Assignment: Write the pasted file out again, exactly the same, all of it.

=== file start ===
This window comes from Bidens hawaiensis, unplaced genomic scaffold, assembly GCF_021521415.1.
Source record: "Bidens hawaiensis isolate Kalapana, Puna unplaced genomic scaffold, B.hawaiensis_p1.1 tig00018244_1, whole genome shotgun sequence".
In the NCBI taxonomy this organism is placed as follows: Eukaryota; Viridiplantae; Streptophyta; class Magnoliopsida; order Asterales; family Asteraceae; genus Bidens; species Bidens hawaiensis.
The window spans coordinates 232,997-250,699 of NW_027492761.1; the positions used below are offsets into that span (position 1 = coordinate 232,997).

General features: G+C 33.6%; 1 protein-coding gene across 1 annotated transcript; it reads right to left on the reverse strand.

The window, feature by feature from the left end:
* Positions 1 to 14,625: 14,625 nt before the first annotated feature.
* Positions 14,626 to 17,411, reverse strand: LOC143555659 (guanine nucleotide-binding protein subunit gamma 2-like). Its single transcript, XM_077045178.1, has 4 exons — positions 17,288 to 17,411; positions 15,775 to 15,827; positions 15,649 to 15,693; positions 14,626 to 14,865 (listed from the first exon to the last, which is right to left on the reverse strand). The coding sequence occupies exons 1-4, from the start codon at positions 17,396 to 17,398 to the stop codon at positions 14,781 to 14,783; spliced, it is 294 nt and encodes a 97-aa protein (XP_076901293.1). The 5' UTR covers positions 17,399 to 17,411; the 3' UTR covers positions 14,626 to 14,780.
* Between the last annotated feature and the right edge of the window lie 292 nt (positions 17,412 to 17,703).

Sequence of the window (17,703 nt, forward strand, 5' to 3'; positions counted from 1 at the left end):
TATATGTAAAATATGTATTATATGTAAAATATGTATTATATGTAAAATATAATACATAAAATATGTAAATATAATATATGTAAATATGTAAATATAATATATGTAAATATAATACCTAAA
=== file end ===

This window comes from Bidens hawaiensis, unplaced genomic scaffold, assembly GCF_021521415.1.
Source record: "Bidens hawaiensis isolate Kalapana, Puna unplaced genomic scaffold, B.hawaiensis_p1.1 tig00018244_1, whole genome shotgun sequence".
In the NCBI taxonomy this organism is placed as follows: Eukaryota; Viridiplantae; Streptophyta; class Magnoliopsida; order Asterales; family Asteraceae; genus Bidens; species Bidens hawaiensis.
The window spans coordinates 232,997-250,699 of NW_027492761.1; the positions used below are offsets into that span (position 1 = coordinate 232,997).

General features: G+C 33.6%; 1 protein-coding gene across 1 annotated transcript; it reads right to left on the reverse strand.

The window, feature by feature from the left end:
* Positions 1 to 14,625: 14,625 nt before the first annotated feature.
* Positions 14,626 to 17,411, reverse strand: LOC143555659 (guanine nucleotide-binding protein subunit gamma 2-like). Its single transcript, XM_077045178.1, has 4 exons — positions 17,288 to 17,411; positions 15,775 to 15,827; positions 15,649 to 15,693; positions 14,626 to 14,865 (listed from the first exon to the last, which is right to left on the reverse strand). The coding sequence occupies exons 1-4, from the start codon at positions 17,396 to 17,398 to the stop codon at positions 14,781 to 14,783; spliced, it is 294 nt and encodes a 97-aa protein (XP_076901293.1). The 5' UTR covers positions 17,399 to 17,411; the 3' UTR covers positions 14,626 to 14,780.
* Between the last annotated feature and the right edge of the window lie 292 nt (positions 17,412 to 17,703).

Sequence of the window (17,703 nt, forward strand, 5' to 3'; positions counted from 1 at the left end):
TATATGTAAAATATGTATTATATGTAAAATATGTATTATATGTAAAATATAATACATAAAATATGTAAATATAATATATGTAAATATGTAAATATAATATATGTAAATATAATACCTAAA